Horizen Drops Privacy Features Following Binance Delisting

Reading Time: 2 minutes
  • Horizen has dropped shielded transactions from its protocol, stripping its privacy coin status
  • ZEN is one of five privacy coins that will this week be delisted from Binance in four countries
  • The Horizen community voted to remove anonymity in a bid to ensure the survival of the project

Ethereum sidechain Horizen will strip out its privacy features after a community vote following Binance’s delisting of the coin in four countries. Horizon’s ZEN token was one of five which fell foul of Binance’s coin review targeting privacy coins last month, which means that the coin is now no longer available to trade in France, Spain, Poland and Italy. In consequence, the Horizen community has voted to “removal of shielded transactions with transparent inputs” from the blockchain’s design, essentially ensuring it is no longer a privacy coin in the hopes that it won’t meet further regulatory issues.

ZEN Facing Binance Delisting

Horizon has been around since 2017, although it has hardly pulled up any trees in the crypto space in the six years it has been around. The Ethereum sidechain calls itself a “zero-knowledge enabled cross-chain protocol allowing auditable and privacy-preserving blockchains,” but this latter claim is not seemingly moot following the community vote.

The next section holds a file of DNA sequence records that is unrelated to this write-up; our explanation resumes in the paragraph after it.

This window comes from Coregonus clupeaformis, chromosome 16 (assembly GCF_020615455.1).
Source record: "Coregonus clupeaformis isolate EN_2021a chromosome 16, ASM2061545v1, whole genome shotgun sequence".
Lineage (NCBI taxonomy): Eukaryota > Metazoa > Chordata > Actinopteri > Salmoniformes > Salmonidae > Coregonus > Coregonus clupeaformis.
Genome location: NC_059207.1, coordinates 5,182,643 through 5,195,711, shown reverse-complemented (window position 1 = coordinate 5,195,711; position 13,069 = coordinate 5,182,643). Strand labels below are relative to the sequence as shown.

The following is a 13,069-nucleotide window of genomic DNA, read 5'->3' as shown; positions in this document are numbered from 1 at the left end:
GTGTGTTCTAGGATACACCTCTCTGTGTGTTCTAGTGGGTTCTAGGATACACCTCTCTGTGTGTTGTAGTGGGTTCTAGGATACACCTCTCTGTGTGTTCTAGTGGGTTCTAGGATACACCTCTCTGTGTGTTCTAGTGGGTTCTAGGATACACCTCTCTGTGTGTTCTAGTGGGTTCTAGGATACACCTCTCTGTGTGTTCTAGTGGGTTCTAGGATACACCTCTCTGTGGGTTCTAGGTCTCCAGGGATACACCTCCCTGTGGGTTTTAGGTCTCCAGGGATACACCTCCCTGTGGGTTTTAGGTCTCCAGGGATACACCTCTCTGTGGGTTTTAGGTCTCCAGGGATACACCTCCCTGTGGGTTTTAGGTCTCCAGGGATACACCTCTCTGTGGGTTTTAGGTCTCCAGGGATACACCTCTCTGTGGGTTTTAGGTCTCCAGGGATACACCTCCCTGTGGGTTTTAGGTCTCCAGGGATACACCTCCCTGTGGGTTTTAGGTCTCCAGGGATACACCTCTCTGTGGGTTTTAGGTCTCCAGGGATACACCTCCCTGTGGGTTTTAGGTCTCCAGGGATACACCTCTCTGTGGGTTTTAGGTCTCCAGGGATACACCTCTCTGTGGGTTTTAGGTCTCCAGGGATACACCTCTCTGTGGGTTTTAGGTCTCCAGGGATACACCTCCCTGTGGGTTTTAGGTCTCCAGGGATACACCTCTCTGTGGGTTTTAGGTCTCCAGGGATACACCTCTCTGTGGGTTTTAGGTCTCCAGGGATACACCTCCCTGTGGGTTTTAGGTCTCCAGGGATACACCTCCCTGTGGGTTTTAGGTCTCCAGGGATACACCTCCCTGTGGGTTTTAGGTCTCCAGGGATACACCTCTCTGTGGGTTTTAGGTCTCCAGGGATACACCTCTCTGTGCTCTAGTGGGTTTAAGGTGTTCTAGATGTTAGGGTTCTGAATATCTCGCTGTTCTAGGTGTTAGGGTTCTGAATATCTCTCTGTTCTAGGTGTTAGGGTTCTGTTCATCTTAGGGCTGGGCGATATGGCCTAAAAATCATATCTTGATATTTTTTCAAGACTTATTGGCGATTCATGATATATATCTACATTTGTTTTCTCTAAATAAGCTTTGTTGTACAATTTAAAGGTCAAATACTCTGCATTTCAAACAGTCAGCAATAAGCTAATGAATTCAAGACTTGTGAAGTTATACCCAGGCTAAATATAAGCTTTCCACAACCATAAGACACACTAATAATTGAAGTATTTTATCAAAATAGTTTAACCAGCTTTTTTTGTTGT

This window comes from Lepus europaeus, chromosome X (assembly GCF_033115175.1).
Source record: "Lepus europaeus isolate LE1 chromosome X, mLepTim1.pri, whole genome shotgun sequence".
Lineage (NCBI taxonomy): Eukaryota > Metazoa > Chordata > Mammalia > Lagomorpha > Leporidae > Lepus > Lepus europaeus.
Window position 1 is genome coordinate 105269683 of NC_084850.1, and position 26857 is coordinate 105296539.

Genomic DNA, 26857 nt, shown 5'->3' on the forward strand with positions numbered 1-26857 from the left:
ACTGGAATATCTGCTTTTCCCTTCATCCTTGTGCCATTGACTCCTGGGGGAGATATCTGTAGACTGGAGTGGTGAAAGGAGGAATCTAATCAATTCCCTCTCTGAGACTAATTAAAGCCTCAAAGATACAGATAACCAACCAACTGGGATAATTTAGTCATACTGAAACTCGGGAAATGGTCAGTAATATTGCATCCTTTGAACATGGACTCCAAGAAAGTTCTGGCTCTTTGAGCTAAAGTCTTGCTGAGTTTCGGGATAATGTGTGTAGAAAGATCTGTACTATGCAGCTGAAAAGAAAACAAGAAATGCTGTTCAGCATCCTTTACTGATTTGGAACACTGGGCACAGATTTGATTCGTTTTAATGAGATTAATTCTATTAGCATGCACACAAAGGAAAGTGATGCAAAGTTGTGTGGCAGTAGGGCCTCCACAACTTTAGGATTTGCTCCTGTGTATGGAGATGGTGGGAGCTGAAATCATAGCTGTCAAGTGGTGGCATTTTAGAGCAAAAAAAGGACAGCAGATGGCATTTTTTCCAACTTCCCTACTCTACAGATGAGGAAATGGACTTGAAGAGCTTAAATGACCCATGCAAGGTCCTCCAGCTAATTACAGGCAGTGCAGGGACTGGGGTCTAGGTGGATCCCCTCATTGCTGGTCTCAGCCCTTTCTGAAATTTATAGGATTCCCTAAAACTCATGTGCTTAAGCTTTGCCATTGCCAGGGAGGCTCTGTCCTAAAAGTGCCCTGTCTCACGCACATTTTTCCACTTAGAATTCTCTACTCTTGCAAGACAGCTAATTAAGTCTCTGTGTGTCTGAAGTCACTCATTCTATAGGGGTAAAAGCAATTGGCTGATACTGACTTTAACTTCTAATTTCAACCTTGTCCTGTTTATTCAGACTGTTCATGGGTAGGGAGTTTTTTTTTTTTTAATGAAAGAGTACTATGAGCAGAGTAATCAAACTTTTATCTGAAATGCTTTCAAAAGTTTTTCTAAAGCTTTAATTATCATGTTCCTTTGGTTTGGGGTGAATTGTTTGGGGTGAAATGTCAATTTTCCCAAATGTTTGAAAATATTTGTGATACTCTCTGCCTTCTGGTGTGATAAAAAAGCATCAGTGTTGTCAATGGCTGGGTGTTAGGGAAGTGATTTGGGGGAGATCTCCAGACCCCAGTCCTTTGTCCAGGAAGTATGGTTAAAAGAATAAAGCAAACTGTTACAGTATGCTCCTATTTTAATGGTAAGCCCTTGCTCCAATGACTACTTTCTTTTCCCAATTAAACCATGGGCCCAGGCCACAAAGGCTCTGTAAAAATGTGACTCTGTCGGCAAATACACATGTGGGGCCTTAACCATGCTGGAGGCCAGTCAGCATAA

ZEN was among an initial 12 privacy coins Binance said last month it was going to ditch in the four countries following regulatory pressure, although a recent review brought this number down to five. However, ZEN is still among these coins, meaning it won’t be tradeable in the four countries from this week.

Proposal Gets the Green Light

A proposal, ZenIP 42204, was in fact put forward to the community back in January to resolve potential technical and regulatory issues with the protocol’s design:

Technical debt, combined with the fact that shielded transactions make up a very small percentage of transactions … and not to mention the current regulatory environment, begs the question: “Should Horizen continue to be a privacy coin, and if so, does it need to be natively supported on the mainchain?” Is the regulatory risk worth the utility of shielded transactions?

The answer, the community decided this week, was ‘no’ as it voted to strip shielded transactions, essentially meaning that ZEN will no longer be a privacy coin after the change is implemented. The move didn’t go down that well with some supporters:

It remains to be seen whether the move, which ideally would have taken place before Binance’s delisting, will have an impact on the exchange’s treatment of ZEN or if it is too little too late.